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Winter Weather: Impact on Produce Pests this Year (Mar. 23, 2011)

Now that spring has officially arrived, one question I've been contemplating is how did the cold weather this past winter impact pest pressure on our winter vegetables. There is no doubt that temperatures throughout Yuma County were considerably cooler this winter relative to last year, particularly during January and February. Based on my observations at the Yuma Ag Center, I would say that aphid and thrips numbers were lower than what we typically see during this period. It is quite reasonable to assume that the lower winter temperatures, coupled with lower rainfall amounts, likely kept aphid numbers relatively low. These cooler temperatures may also explain why, in some cases, Movento appeared to provide inconsistent activity against aphids. The systemic activity of the compound is influenced by the growth of the plant, and with the cooler temperatures and multiple freezes experienced this winter, both lettuce plant growth and aphid activity were likely negatively influenced. Thrips numbers are beginning to rapidly increase now, but during Jan and Feb, their numbers remained very low. Although we saw less rainfall this winter, the cooler temperatures clearly suppressed population growth. In addition, it appeared to be a little windier this winter, but average wind speeds varied within Yuma County. Wind can influence insect movement, several abiotic/biotic factors, and of course, the ability of PCAs to spray crops. Finally, the hard freezes we experienced this winter certainly impacted plant growth, quality and insect management. This was especially evident in the Gila Valley for instance where the AZMET weather station recorded 7 days when temperatures dropped below 32F for an average of about 5 hours per freeze. This is significant when you consider that no freeze events were recorded all of last growing season. In contrast, Roll had 30 days of below 32F temperatures, compared to 19 last year. Looking forward, what impact these freezes have had on key pests of spring melons (i.e., whiteflies, cabbage loopers) remains to be seen. For a detailed summary of the winter weather data described above, please go to Winter Weather Conditions Yuma. For a more detailed discussion on the impact of weather on insects refer to the article Weather and Insects.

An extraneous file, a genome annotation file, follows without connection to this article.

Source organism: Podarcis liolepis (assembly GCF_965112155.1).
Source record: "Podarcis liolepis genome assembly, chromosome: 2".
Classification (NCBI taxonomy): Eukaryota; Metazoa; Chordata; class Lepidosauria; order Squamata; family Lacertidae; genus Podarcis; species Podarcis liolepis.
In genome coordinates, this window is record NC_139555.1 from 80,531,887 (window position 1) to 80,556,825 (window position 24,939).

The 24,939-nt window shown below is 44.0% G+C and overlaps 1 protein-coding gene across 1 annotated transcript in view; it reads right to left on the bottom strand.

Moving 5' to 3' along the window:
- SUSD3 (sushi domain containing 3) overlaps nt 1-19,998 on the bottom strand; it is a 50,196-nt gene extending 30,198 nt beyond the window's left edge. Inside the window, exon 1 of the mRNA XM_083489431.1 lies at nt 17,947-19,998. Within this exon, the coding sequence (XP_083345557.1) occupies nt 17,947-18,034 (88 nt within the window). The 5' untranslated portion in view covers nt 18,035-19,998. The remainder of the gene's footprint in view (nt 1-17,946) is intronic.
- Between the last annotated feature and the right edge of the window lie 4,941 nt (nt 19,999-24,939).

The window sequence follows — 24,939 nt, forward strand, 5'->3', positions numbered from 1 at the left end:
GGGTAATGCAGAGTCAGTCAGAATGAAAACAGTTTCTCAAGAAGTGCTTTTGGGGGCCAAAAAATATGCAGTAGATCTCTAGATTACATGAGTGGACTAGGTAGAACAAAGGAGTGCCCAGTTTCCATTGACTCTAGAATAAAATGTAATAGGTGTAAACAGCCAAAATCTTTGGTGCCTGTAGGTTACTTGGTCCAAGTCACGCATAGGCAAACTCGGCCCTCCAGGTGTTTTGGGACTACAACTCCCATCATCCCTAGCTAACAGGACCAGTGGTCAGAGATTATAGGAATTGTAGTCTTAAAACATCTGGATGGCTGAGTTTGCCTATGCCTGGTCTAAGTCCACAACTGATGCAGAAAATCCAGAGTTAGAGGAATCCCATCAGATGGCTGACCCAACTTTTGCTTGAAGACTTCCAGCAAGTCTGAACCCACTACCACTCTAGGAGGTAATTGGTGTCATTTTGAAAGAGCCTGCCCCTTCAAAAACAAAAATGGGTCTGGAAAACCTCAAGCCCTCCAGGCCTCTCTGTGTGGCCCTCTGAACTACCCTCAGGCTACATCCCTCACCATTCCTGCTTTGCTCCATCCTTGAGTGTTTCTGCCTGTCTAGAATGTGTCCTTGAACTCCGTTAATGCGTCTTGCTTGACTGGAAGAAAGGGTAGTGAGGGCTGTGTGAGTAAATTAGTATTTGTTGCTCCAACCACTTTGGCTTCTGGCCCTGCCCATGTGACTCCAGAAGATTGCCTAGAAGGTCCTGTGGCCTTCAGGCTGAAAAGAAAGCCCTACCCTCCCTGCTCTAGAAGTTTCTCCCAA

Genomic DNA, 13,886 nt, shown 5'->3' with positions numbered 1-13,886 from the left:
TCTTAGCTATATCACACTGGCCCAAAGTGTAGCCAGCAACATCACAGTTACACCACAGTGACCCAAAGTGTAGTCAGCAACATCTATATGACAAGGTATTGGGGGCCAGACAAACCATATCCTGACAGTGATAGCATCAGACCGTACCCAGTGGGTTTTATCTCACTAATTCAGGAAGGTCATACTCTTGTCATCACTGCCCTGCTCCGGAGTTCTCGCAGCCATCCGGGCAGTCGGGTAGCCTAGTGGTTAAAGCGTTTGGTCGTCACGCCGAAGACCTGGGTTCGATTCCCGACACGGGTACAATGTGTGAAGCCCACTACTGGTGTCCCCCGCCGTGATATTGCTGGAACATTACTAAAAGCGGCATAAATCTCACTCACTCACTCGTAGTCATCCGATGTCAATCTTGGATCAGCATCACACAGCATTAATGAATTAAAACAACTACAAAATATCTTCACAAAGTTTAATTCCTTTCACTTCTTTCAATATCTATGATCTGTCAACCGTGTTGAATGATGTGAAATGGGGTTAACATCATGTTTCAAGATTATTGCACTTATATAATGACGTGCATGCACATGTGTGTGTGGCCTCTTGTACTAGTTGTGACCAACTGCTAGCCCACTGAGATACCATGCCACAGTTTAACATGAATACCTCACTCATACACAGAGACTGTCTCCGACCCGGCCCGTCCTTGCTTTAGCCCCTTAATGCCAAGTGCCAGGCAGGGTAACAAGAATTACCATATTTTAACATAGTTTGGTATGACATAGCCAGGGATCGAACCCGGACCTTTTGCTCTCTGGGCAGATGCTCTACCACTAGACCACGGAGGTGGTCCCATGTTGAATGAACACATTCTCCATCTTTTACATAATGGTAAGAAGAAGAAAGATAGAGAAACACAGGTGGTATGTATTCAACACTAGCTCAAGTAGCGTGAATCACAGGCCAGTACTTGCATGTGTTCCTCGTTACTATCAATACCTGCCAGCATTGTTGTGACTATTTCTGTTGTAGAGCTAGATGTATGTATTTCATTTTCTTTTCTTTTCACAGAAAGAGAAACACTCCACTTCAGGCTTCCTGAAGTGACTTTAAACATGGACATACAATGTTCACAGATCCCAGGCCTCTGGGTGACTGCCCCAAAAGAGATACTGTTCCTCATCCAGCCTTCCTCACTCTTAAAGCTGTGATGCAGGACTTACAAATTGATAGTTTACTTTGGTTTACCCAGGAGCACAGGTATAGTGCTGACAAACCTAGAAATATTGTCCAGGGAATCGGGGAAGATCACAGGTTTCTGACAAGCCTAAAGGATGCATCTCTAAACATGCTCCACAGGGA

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For questions or comments on any of the topics please contact Marco Pena at the Yuma Agricultural Center.
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